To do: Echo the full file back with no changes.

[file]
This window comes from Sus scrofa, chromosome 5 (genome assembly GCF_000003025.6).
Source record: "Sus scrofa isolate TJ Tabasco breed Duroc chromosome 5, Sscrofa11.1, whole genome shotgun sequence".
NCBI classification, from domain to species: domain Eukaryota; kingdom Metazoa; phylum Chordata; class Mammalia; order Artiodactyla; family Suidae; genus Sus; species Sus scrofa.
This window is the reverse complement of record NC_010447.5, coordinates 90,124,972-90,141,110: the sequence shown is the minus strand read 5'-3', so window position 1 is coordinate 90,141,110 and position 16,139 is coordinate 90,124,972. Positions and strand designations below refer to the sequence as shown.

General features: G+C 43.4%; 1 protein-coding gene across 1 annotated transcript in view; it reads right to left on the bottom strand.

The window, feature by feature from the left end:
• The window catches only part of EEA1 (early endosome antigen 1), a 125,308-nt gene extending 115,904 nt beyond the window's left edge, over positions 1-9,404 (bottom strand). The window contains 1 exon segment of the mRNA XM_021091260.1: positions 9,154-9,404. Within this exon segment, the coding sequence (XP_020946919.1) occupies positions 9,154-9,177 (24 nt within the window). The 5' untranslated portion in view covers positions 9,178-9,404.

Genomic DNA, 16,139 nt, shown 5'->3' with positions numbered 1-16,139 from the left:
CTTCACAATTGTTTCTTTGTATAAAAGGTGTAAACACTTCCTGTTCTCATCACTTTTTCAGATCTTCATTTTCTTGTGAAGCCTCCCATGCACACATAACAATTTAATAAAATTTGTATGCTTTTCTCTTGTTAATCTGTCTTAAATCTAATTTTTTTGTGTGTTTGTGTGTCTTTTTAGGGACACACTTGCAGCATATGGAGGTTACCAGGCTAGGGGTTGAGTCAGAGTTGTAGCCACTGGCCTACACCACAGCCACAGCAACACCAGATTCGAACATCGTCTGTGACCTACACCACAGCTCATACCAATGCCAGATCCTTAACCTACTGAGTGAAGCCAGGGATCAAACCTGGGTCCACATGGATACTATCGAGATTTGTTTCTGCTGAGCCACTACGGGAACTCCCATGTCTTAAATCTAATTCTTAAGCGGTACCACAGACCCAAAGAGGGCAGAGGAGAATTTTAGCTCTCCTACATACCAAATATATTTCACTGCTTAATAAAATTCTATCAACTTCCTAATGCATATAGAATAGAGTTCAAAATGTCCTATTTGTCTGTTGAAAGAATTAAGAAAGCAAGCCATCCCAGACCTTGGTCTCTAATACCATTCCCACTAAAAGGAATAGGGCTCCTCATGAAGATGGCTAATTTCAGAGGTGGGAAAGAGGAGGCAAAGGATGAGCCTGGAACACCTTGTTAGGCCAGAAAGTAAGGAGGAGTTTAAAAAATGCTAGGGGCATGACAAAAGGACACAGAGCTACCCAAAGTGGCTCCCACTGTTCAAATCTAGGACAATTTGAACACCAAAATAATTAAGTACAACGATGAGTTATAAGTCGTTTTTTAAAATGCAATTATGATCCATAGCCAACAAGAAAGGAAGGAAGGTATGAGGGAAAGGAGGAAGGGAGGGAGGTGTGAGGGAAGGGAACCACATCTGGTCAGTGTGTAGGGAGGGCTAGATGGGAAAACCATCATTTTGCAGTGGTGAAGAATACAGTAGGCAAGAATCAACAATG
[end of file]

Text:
This window comes from Sus scrofa, chromosome 5 (genome assembly GCF_000003025.6).
Source record: "Sus scrofa isolate TJ Tabasco breed Duroc chromosome 5, Sscrofa11.1, whole genome shotgun sequence".
NCBI classification, from domain to species: domain Eukaryota; kingdom Metazoa; phylum Chordata; class Mammalia; order Artiodactyla; family Suidae; genus Sus; species Sus scrofa.
This window is the reverse complement of record NC_010447.5, coordinates 90,124,972-90,141,110: the sequence shown is the minus strand read 5'-3', so window position 1 is coordinate 90,141,110 and position 16,139 is coordinate 90,124,972. Positions and strand designations below refer to the sequence as shown.

General features: G+C 43.4%; 1 protein-coding gene across 1 annotated transcript in view; it reads right to left on the bottom strand.

The window, feature by feature from the left end:
• The window catches only part of EEA1 (early endosome antigen 1), a 125,308-nt gene extending 115,904 nt beyond the window's left edge, over positions 1-9,404 (bottom strand). The window contains 1 exon segment of the mRNA XM_021091260.1: positions 9,154-9,404. Within this exon segment, the coding sequence (XP_020946919.1) occupies positions 9,154-9,177 (24 nt within the window). The 5' untranslated portion in view covers positions 9,178-9,404.

Genomic DNA, 16,139 nt, shown 5'->3' with positions numbered 1-16,139 from the left:
CTTCACAATTGTTTCTTTGTATAAAAGGTGTAAACACTTCCTGTTCTCATCACTTTTTCAGATCTTCATTTTCTTGTGAAGCCTCCCATGCACACATAACAATTTAATAAAATTTGTATGCTTTTCTCTTGTTAATCTGTCTTAAATCTAATTTTTTTGTGTGTTTGTGTGTCTTTTTAGGGACACACTTGCAGCATATGGAGGTTACCAGGCTAGGGGTTGAGTCAGAGTTGTAGCCACTGGCCTACACCACAGCCACAGCAACACCAGATTCGAACATCGTCTGTGACCTACACCACAGCTCATACCAATGCCAGATCCTTAACCTACTGAGTGAAGCCAGGGATCAAACCTGGGTCCACATGGATACTATCGAGATTTGTTTCTGCTGAGCCACTACGGGAACTCCCATGTCTTAAATCTAATTCTTAAGCGGTACCACAGACCCAAAGAGGGCAGAGGAGAATTTTAGCTCTCCTACATACCAAATATATTTCACTGCTTAATAAAATTCTATCAACTTCCTAATGCATATAGAATAGAGTTCAAAATGTCCTATTTGTCTGTTGAAAGAATTAAGAAAGCAAGCCATCCCAGACCTTGGTCTCTAATACCATTCCCACTAAAAGGAATAGGGCTCCTCATGAAGATGGCTAATTTCAGAGGTGGGAAAGAGGAGGCAAAGGATGAGCCTGGAACACCTTGTTAGGCCAGAAAGTAAGGAGGAGTTTAAAAAATGCTAGGGGCATGACAAAAGGACACAGAGCTACCCAAAGTGGCTCCCACTGTTCAAATCTAGGACAATTTGAACACCAAAATAATTAAGTACAACGATGAGTTATAAGTCGTTTTTTAAAATGCAATTATGATCCATAGCCAACAAGAAAGGAAGGAAGGTATGAGGGAAAGGAGGAAGGGAGGGAGGTGTGAGGGAAGGGAACCACATCTGGTCAGTGTGTAGGGAGGGCTAGATGGGAAAACCATCATTTTGCAGTGGTGAAGAATACAGTAGGCAAGAATCAACAATG